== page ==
Necessary Evil

Hey there, Insiders

Spectral Detective fans rejoice! A new Jake Fletcher book is on the way, and today I’m going to share the whole of the first chapter with you. I hope this wets your whistle until the book comes out later this year…


Chapter One: Ghosted

Night time. A man in a trench coat, head tipped forward, jaw set as he trudges through the city’s rain-slick streets. Smoky shafts of neon light filtering through Venetian blinds. A shady lady with legs up to her armpits and lipstick the colour of wet blood. 

That’s how detective stories are meant to start.

Not with some irked bloke sitting alone in a dank pub, waiting on a client who doesn’t even have the decency to show up. Who’d read that? Who wants to follow the story of a pissed off loser watching a closed door, standing by for a job that’s never going to happen? A case that ain’t to be.

Cursed.

That’s what he told me, this no-show of a client. Said he’d been hexed, and that nothing good could come his away until the spell was lifted. He didn’t know where the curse had come from, or who’d dealt it, but he was sure there was black magic involved. Sure of it. The ones who come my way always are. It’s never down to their shitty life choices. Never their habit of using the free will they were given to always, always make the wrong decisions. Oh no. Black magic, that’s the culprit, every time. Lose a bundle on the nags? Cursed. Passed over for that job promotion? Cursed. Got steaming drunk, run a red light, and ended up with some old dear’s brains painting your mud flaps? Double cursed.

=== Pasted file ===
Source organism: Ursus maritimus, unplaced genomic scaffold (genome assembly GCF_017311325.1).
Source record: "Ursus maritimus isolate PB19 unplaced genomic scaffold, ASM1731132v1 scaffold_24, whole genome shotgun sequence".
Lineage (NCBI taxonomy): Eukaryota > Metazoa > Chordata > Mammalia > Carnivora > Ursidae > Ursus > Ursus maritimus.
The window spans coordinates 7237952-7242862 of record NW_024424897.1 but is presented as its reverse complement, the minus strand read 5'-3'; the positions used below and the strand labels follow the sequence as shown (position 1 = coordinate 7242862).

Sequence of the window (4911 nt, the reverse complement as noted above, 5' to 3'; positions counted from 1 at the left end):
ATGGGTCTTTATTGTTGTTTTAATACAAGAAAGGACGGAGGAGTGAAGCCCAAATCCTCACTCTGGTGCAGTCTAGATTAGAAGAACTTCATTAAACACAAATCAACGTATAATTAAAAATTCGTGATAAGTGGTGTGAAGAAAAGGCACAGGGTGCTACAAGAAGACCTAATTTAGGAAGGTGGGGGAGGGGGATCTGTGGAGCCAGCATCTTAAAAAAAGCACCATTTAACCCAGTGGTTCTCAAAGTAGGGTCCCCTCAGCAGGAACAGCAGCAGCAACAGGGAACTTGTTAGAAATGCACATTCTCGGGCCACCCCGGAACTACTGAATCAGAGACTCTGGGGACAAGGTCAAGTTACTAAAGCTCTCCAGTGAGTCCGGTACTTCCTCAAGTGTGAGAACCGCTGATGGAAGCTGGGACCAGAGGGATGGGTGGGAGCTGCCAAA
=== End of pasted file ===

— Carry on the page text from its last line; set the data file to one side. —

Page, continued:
Or maybe I was wrong. Maybe the guy I was waiting on really did have a monkey on his back. Maybe he had every intention of showing up tonight… at least until he fell down a lift shaft to the distant sound of a cackling gypsy. From my perspective, it didn’t much matter. Well, not really. The job was a write-off and I’d wasted an entire evening doing bugger all. Those were the facts.

Unless…

Walking through the door of the pub came a man, middle-aged and wearing a face like a dropped flan. Was this my jinxed client? Was this the man who was going to pull me out of my professional slump and offer up some decent work to chew on?

Nope.

The feller with the face shuffled by me and took a seat at the bar before ordering a pint of something brown and bubbly. Lenny, the landlord, reluctantly heaved his elbows off the bartop and obliged. 

I just realised I haven’t really set the scene. Sorry about that. Give me a sec and I’ll paint you a picture. Okay, where to start? Tell you what, why don’t we kick off with my favourite subject: me. My name’s Jake Fletcher. I’m six-feet tall, easy on the eye, and I dress in a tidy black suit (a nice one, not something off a Moss Bros clearance rack). At this point in the story, I’m in The Beehive, specifically The Beehive’s saloon bar. The bar is a sort of speakeasy, a place for a certain… subset of London society to relax and tip their elbows among their own kind. I’ll get into the details later; right now, let me just give you some atmos.